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Aviation-Specific Travel Risk Management Services In Mandarin

MedAire has announced that it will now offer its travel risk mitigation services in Mandarin. MedAire will provide 24/7 in-flight and on the ground assistance out of the International SOS Beijing Assistance Center to support Asia based customers with preference for Mandarin-language service.

“Having a MedLink center in China allows an enhanced customer experience for Mandarin-speaking clients” said Bill Dolny, CEO MedAire, “we can now offer this as another option in addition to our U.S. based service delivered in English.” 

MedAire is the market leader in providing aviation-specific medical and travel safety assistance and has over 30 years experience in travel risk management solutions for the Business Aviation Market. MedAire Solutions include remote medical assistance to manage in-flight emergencies, at-destination support wherever clients and crew travel and may need help,  crew medical training, medical kits and equipment.   

In 2015, MedAire handled over 128,000 client calls from its Global Response Center in Phoenix, Arizona. With increased passenger traffic and the strong growth of the Asian aviation market, MedAire has expanded operations to better meet the needs of Asian clients.  Mandarin-speaking operators, and those with pilots and crew who may want Mandarin-language support, now have 24/7 access to advice and assistance both in-flight and at destination in their local language and from doctors who have an excellent understanding of these clients’ specific requirements.

  

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Continuing Strong Demand Growth For Domestic And International Travel

Global passenger traffic results for February showing continuing strong demand growth for domestic and international travel. Total revenue passenger kilometers (RPKs) rose 8.6%, compared to the same month last year. Monthly capacity (available seat kilometers or ASKs) increased by 9.6%, and load factor declined 0.7 percentage points to 77.8%.

“In the first two months of 2016, demand for passenger connectivity is off to its strongest start in eight years. However, February was the first month since the middle of 2015 in which capacity growth exceeded demand, which caused the global load factor to decline. It is unclear whether this signals the start of a generalized downward trend in load factor, but it bears watching,” said Tony Tyler, IATA’s Director General and CEO.

FEBRUARY 2016 (% YEAR-ON-YEAR)WORLD SHARE1RPKASKPLF (%-PT)​2PLF (LEVEL)​3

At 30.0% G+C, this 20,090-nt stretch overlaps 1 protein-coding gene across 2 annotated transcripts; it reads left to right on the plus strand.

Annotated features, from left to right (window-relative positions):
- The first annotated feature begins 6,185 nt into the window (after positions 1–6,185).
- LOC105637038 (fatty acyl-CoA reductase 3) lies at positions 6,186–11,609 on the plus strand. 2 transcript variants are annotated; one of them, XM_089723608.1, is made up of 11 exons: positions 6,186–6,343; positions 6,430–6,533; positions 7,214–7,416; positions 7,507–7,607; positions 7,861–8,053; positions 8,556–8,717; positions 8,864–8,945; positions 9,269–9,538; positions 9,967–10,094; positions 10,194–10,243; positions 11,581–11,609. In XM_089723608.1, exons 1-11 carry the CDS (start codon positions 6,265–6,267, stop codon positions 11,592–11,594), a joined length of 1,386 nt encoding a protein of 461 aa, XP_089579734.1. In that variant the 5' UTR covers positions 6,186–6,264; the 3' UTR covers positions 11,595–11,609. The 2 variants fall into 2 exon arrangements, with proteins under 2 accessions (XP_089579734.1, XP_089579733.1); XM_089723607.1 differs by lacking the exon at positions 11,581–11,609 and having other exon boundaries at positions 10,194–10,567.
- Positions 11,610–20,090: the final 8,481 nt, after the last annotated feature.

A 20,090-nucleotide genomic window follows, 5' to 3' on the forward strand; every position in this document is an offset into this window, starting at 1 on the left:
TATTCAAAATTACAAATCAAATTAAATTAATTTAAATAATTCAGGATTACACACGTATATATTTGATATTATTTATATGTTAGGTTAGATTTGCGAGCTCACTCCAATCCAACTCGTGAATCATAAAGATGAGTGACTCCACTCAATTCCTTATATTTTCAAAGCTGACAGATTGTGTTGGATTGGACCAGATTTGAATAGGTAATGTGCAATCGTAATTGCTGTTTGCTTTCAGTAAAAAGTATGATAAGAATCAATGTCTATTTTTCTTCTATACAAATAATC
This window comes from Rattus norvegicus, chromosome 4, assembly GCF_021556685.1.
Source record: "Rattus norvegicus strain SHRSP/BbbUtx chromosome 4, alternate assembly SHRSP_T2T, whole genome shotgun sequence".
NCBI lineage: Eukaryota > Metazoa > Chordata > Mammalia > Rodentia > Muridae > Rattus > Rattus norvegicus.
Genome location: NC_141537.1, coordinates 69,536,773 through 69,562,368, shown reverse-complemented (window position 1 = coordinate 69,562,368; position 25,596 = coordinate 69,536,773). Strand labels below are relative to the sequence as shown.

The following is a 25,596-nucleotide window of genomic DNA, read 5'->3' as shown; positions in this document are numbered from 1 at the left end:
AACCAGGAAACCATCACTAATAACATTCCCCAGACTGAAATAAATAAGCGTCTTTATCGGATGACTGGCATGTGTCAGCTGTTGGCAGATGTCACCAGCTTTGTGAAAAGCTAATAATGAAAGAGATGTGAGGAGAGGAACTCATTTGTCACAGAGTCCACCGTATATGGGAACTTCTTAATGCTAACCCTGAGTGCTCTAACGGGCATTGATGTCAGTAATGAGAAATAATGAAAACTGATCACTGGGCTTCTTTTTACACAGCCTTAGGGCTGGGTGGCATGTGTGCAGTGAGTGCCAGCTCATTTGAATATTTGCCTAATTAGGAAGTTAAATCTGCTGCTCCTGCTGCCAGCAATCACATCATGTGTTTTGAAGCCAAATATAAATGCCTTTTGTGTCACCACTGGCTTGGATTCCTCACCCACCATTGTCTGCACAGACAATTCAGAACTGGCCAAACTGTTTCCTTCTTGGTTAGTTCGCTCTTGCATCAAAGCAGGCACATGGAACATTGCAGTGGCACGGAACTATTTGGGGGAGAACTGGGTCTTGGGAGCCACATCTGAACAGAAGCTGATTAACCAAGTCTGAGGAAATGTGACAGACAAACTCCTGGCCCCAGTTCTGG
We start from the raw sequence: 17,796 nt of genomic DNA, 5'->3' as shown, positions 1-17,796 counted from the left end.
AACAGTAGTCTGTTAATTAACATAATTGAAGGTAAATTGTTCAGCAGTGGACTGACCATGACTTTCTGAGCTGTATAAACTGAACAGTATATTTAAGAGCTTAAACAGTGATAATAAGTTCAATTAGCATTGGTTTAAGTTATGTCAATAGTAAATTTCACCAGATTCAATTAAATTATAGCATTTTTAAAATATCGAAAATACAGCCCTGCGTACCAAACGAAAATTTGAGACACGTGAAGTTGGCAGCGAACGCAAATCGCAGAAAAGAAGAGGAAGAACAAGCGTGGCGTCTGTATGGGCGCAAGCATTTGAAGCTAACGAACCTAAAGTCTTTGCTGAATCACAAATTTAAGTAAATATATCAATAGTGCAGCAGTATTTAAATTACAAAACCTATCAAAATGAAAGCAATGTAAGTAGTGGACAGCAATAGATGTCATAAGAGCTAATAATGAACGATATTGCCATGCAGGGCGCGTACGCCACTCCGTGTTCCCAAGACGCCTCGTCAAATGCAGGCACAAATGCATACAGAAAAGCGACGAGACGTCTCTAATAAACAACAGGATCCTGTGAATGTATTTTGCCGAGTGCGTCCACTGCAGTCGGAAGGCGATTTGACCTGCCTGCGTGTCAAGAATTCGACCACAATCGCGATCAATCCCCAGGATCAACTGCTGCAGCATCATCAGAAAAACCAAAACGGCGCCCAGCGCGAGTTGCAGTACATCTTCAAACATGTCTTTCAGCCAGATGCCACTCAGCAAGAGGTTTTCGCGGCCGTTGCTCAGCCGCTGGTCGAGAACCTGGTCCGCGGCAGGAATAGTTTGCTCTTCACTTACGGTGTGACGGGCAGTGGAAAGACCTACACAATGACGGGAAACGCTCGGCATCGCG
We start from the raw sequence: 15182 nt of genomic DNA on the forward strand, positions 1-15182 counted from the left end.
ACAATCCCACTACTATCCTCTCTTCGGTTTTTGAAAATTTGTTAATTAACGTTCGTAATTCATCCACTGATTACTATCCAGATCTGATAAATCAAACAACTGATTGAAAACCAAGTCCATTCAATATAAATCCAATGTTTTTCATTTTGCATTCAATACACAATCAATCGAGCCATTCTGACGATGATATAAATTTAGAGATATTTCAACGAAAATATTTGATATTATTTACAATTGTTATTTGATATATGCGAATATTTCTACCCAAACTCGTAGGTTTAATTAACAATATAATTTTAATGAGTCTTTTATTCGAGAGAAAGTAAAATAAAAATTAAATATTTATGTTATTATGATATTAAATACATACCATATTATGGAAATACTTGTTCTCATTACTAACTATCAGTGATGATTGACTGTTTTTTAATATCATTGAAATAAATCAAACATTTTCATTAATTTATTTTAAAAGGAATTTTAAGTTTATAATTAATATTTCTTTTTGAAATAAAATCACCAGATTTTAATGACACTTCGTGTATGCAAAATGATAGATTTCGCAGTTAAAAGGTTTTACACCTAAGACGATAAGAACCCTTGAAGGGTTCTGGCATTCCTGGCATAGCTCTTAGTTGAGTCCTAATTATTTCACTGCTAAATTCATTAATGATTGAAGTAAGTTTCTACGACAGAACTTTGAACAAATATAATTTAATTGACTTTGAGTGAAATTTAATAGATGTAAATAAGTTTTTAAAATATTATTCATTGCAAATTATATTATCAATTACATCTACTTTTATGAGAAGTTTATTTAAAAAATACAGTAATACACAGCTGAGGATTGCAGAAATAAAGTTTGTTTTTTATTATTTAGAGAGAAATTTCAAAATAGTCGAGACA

Total Market 100.0% 8.6% 9.6% ​-0.7% 77.8​%
Africa 2.2% 11.6% 11.9% ​-0.1% ​65.7%
Asia Pacific 31.5% 9.8% 9.6% ​0.1% ​79.0%
Europe 26.7​% ​7.5% 7.3% ​0.2% 77.7​%
Latin America 5.4% ​7.2% 7.3% ​-0.1% ​79.5%
Middle East ​​9.4% 11.0% 16.7% ​-3.8% ​73.3%
North America 24.7% 7.1% ​9.0% ​-1.4% ​79.1%
(1)% of industry RPKs in 2015  (2)Year-on-year change in load factor  (3)Load factor level

International Passenger Markets

February international passenger demand rose 9.1% compared to February 2015, which was an increase over the 7.3% yearly increase recorded in January. Airlines in all regions recorded growth. Total capacity climbed 9.9%, causing load factor to slip 0.6% percentage points to 76.6%.

  • European carriers saw February demand increase by 7.7% compared to a year ago. Traffic has recovered following disruptions in the 2015 fourth quarter related to airline strikes and the shutdown of Transaero in Russia. Capacity climbed 7.8% and load factor dipped 0.1 percentage points to 78.3%
  • Asia-Pacific airlines’ February traffic rose 11.2% compared to the year-ago period. Capacity increased 10.3% and load factor climbed 0.7 percentage points to 78.3%. Comparisons with 2015 are distorted by the timing of the Lunar New Year celebrations, which took place in February this year. Slower economic growth in many of the region’s economies has been at least partly offset by the 7.3% increase in the number of direct airport connections within the region, which has helped to stimulate passenger demand
  • North American airlines’ traffic climbed 3.6%, which was the slowest among the regions and was exceeded by a capacity expansion of 4.8%. In turn, this caused load factor to fall 0.9 percentage points to 75.9%. US airlines have been focusing on the larger and more robust domestic market, although that market is showing signs of slowing in recent months
  • Middle East carriers had an 11.3% demand increase in February compared to a year ago. This was exceeded, however, by a 16.9% rise in capacity that caused load factor to drop 3.7 percentage points to 73%. Traffic growth has now lagged capacity growth for six consecutive months
  • Latin American airlines saw February traffic jump 10.4% compared to February 2015. Capacity increased by 10.1%, boosting load factor 0.2 percentage points to 79.8%, highest among the regions. Domestic passenger demand remains under pressure from economic difficulties in the region’s biggest economies, but this seems not to be affecting business-related international travel
  • African airlines posted the strongest demand growth among the regions with February traffic up 12.7% compared to a year ago. The pick-up indicates that carriers here are regaining market share through efforts to rationalize networks and enhance revenue management systems, after several difficult years. It also aligns with a jump in exports from Africa. Capacity rose 13.4%, and load factor slipped 0.4 percentage points to 63.7%.

Domestic Passenger Markets

Domestic travel demand rose 7.9% in February compared to February 2015, which was an increase over growth of 6.9% in January. All markets except Brazil showed growth, with the strongest increases occurring in India, the US and China. Domestic capacity climbed 9.0%, and load factor fell back.0.8 percentage points to 79.7%.

FEBRUARY 2016 (% YEAR-ON-YEAR)WORLD SHARE1RPK​​ASKPLF (%-PT)​2PLF (LEVEL)​3
Domestic 36.4% 7.9% 9.0% -0.8% 79.7%
Australia 1.1% 4.6% 5.2% ​-0.4% 74.3%